3. Warranties are more limited (usually one year) and replacement parts can be more expensive (solenoids, corroded battery packs, etc.) than a residential faucet with a lifetime warranty. Long warranties on commercial faucets usually apply to the valve body only, which is typically not the problem when something goes wrong.
4. I have installed them in several homes at the owners request to find out later they want it removed for the one or all of the reasons listed above. You are now spending twice the money and frustrated yourself because something so simple became a real headache.

But to answer your question, yes. You can install a point of use water heater and tempering valve to give yourself that perfect water temp on a faucet. A local plumbing supply house that retails could give you a list of faucets or a manufacturer website can too. I can't recommend a specific brand because all seem to be similar in reliability and options.



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Old 12-19-2013, 08:47 PM   #3
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for the toilet, i wondered if it was a grey water system too but the autoflusher on the toilet seemed to have a weird pipe off to the side which had a screw on it that i figured is where the bleach tablet was. it also was at a small crappy gas station, nothing was dropped into the toilet, no hanger for a chip and no hose cord that dropped in the cleaner, so i really couldnt tell where the blue dye/cleaner was coming from so i assumed it was the weird pipe/cap to the side. it sized up about right. i attached a very crappy mspaint drawing of what i saw, of course my phone was dead at the time and i didnt snap the picture and it was quite a distance away from us to remember where exactly it was or i would of call the store.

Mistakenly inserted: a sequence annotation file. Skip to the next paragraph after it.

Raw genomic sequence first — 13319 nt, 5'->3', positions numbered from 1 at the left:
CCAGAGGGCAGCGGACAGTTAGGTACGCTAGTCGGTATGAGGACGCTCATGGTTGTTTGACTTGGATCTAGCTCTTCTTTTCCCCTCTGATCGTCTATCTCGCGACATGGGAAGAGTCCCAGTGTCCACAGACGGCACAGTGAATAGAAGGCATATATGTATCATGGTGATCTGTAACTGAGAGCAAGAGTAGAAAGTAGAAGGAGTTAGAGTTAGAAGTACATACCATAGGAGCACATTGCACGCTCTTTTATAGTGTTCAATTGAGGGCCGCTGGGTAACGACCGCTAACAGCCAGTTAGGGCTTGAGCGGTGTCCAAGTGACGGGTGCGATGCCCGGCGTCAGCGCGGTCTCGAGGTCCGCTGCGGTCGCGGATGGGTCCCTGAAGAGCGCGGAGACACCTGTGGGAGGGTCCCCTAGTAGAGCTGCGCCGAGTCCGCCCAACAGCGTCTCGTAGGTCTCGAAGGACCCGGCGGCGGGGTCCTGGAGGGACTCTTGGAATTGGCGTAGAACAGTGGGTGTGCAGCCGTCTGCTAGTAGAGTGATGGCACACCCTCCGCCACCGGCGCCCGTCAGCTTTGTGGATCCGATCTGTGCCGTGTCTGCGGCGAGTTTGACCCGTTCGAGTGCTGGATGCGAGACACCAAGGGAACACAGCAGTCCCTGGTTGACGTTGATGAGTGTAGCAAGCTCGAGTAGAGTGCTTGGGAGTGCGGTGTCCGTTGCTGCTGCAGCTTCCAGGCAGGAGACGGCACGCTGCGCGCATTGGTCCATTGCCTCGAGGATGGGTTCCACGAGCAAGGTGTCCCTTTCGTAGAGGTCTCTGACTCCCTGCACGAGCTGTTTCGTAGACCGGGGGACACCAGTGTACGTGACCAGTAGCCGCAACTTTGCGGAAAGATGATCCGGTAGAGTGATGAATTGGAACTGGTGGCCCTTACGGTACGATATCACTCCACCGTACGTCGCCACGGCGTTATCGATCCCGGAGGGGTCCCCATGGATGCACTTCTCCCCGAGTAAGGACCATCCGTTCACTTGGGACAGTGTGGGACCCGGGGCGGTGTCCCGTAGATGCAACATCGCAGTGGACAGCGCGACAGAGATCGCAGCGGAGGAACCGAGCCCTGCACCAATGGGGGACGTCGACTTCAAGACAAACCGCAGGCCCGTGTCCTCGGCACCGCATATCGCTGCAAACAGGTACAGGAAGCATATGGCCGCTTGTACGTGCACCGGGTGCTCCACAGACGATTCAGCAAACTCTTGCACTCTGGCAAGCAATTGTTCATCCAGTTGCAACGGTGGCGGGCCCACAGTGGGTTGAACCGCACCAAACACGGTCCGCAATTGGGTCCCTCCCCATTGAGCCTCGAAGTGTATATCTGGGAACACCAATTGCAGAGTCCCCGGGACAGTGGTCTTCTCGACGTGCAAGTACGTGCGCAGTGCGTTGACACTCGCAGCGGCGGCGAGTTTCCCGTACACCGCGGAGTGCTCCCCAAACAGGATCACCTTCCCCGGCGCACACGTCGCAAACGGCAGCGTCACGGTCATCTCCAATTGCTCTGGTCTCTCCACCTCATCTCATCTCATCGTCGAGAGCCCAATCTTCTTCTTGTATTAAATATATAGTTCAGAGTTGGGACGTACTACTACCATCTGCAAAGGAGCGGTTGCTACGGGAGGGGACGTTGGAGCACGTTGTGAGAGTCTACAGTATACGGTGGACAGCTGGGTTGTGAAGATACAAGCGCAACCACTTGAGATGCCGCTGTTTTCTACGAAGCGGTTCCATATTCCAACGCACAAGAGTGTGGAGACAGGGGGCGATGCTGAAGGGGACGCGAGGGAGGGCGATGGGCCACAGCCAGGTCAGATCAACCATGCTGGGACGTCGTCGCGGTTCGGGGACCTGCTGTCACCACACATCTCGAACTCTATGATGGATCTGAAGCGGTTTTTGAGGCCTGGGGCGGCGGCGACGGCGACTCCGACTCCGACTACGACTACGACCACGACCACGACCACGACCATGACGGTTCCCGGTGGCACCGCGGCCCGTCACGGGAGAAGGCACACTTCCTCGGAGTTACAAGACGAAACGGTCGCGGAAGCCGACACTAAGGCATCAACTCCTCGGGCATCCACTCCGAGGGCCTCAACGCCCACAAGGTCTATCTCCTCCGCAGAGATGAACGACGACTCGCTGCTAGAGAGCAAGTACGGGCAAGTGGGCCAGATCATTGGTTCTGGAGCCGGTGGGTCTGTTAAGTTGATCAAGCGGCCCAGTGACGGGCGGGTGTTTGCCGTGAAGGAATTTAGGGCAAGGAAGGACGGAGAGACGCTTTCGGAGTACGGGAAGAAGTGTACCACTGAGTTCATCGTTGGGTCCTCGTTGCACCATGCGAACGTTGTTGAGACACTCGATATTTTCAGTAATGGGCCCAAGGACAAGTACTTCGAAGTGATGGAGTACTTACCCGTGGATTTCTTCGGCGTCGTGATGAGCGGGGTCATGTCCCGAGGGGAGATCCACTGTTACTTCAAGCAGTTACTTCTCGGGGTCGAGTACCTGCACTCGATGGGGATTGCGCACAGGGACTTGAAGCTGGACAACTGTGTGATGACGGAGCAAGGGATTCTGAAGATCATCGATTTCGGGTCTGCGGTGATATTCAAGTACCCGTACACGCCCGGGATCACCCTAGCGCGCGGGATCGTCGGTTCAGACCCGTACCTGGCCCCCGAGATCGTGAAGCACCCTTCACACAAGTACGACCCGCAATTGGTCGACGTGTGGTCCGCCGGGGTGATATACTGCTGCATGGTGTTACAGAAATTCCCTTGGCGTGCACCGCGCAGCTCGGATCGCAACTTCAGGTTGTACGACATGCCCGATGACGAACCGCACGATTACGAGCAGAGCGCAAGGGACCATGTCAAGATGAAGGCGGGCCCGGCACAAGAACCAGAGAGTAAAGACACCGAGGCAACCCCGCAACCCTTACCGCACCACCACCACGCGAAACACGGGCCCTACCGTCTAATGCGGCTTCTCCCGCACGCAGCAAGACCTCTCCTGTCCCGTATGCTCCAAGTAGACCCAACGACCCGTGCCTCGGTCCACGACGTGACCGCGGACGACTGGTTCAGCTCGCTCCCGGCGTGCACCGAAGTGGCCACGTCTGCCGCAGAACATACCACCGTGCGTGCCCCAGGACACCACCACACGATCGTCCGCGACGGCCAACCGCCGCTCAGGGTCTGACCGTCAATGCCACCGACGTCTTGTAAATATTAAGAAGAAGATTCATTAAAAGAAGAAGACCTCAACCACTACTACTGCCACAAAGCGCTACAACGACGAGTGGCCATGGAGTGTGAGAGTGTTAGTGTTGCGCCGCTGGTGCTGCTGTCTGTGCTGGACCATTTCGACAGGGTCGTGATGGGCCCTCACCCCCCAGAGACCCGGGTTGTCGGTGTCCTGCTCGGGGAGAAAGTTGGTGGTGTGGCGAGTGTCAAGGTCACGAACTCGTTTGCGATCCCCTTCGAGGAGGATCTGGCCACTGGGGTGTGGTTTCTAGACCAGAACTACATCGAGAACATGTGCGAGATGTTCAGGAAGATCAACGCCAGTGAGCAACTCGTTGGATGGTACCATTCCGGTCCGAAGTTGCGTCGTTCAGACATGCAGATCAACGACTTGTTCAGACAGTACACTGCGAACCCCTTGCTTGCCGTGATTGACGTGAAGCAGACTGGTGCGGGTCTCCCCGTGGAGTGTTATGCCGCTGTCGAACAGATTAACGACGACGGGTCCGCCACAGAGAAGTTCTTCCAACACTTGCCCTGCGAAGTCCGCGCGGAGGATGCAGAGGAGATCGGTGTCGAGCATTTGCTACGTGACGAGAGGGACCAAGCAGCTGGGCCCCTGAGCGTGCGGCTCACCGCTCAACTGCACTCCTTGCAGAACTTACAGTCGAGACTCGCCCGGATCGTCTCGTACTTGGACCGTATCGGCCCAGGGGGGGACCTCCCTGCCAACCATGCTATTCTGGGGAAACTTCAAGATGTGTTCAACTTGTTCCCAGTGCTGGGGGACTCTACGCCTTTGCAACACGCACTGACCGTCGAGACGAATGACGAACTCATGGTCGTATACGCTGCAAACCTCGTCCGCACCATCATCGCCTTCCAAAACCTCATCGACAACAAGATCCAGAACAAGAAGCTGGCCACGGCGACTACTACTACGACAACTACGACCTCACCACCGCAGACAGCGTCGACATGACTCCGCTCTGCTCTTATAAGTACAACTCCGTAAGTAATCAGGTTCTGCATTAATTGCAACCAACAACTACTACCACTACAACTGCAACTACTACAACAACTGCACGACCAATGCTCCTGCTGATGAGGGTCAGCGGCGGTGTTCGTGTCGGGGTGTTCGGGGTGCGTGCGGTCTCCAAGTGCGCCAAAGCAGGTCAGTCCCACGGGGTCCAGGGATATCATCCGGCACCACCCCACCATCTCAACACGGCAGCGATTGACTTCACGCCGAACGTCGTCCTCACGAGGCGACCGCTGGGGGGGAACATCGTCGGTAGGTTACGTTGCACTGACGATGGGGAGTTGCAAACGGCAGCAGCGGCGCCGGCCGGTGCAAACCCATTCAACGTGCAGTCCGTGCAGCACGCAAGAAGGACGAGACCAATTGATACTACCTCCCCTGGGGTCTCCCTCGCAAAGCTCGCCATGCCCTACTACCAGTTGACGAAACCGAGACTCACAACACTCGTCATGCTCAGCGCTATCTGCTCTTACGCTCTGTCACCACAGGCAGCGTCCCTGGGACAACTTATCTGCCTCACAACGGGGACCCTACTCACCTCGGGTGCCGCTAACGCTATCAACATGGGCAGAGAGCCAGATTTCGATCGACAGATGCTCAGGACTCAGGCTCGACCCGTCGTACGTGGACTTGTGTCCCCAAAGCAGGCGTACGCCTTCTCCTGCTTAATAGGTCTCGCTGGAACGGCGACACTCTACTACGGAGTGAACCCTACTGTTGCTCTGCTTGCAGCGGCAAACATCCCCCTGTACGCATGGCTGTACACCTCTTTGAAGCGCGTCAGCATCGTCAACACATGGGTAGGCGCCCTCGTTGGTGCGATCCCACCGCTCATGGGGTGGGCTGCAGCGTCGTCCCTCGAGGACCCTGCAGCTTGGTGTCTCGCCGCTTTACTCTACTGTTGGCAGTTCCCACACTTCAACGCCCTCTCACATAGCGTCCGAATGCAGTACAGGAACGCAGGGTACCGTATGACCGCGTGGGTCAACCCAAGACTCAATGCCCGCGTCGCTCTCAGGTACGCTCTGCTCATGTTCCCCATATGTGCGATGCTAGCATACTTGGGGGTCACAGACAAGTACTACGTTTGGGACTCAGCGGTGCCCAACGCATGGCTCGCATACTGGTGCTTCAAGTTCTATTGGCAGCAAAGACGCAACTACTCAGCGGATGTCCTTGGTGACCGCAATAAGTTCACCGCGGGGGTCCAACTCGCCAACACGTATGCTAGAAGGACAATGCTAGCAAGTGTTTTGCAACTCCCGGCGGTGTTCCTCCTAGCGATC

mstoilet.jpg  
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Old 12-19-2013, 08:48 PM   #4
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as for the faucet, the commercial bathroom will have one of those sloan[or like] auto sensing faucets, no handles. i just dont want super cold water coming out [in the midwest] and hate when i go to a bathroom and try to add some warm water then pow, water so hot it feels like it could be used for hot chocolate comes out. most casinos around here i noticed have the perfect temperature coming out but i looked under the sink and cannot find what mechanism they are using. of course, the staff is clueless to what the construction company put in.